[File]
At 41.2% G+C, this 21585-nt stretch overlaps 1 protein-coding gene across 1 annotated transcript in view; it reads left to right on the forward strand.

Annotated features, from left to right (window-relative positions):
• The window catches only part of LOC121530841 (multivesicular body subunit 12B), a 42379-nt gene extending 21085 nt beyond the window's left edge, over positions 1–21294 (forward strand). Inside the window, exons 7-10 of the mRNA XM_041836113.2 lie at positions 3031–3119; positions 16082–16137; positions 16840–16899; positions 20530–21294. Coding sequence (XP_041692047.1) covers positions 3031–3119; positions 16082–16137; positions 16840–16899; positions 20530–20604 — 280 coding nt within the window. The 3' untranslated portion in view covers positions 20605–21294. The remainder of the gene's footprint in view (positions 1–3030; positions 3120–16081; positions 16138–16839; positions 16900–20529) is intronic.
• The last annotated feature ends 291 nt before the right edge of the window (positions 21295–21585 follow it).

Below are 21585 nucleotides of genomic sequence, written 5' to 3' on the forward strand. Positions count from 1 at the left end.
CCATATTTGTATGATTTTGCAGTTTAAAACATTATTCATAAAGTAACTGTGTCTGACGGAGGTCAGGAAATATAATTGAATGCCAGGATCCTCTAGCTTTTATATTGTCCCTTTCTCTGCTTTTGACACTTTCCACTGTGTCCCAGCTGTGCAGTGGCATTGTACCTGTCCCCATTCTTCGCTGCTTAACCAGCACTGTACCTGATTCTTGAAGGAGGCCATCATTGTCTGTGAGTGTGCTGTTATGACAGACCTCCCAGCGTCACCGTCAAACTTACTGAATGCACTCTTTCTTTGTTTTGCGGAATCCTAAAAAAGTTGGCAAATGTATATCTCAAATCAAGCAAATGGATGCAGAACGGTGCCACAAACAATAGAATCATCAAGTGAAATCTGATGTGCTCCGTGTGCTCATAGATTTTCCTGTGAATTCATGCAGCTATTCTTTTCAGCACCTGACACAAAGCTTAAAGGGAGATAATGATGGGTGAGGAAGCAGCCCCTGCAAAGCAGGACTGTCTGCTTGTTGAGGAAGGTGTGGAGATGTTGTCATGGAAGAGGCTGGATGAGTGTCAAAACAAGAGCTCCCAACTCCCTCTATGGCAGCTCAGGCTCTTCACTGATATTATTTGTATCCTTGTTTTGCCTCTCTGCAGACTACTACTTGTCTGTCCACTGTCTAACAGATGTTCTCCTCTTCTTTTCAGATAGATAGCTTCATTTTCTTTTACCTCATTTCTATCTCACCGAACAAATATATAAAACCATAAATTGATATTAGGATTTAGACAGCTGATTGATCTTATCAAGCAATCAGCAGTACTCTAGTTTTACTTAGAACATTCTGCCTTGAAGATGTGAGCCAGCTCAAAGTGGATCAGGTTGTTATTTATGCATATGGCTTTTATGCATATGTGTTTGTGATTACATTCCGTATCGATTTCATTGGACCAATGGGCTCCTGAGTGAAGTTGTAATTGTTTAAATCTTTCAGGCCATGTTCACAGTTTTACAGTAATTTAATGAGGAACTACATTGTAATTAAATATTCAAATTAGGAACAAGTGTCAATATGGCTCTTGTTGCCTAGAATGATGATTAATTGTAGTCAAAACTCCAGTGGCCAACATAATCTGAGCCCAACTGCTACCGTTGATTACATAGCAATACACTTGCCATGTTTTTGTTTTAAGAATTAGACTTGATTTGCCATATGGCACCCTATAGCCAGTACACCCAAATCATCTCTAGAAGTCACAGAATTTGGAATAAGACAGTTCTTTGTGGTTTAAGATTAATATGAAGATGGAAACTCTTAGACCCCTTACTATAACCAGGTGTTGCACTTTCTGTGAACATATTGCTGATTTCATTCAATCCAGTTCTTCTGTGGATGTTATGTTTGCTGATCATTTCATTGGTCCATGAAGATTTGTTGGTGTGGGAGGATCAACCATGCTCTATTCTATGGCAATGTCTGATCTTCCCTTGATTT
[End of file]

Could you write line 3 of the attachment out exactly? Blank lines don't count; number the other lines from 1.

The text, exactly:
• The window catches only part of LOC121530841 (multivesicular body subunit 12B), a 42379-nt gene extending 21085 nt beyond the window's left edge, over positions 1–21294 (forward strand). Inside the window, exons 7-10 of the mRNA XM_041836113.2 lie at positions 3031–3119; positions 16082–16137; positions 16840–16899; positions 20530–21294. Coding sequence (XP_041692047.1) covers positions 3031–3119; positions 16082–16137; positions 16840–16899; positions 20530–20604 — 280 coding nt within the window. The 3' untranslated portion in view covers positions 20605–21294. The remainder of the gene's footprint in view (positions 1–3030; positions 3120–16081; positions 16138–16839; positions 16900–20529) is intronic.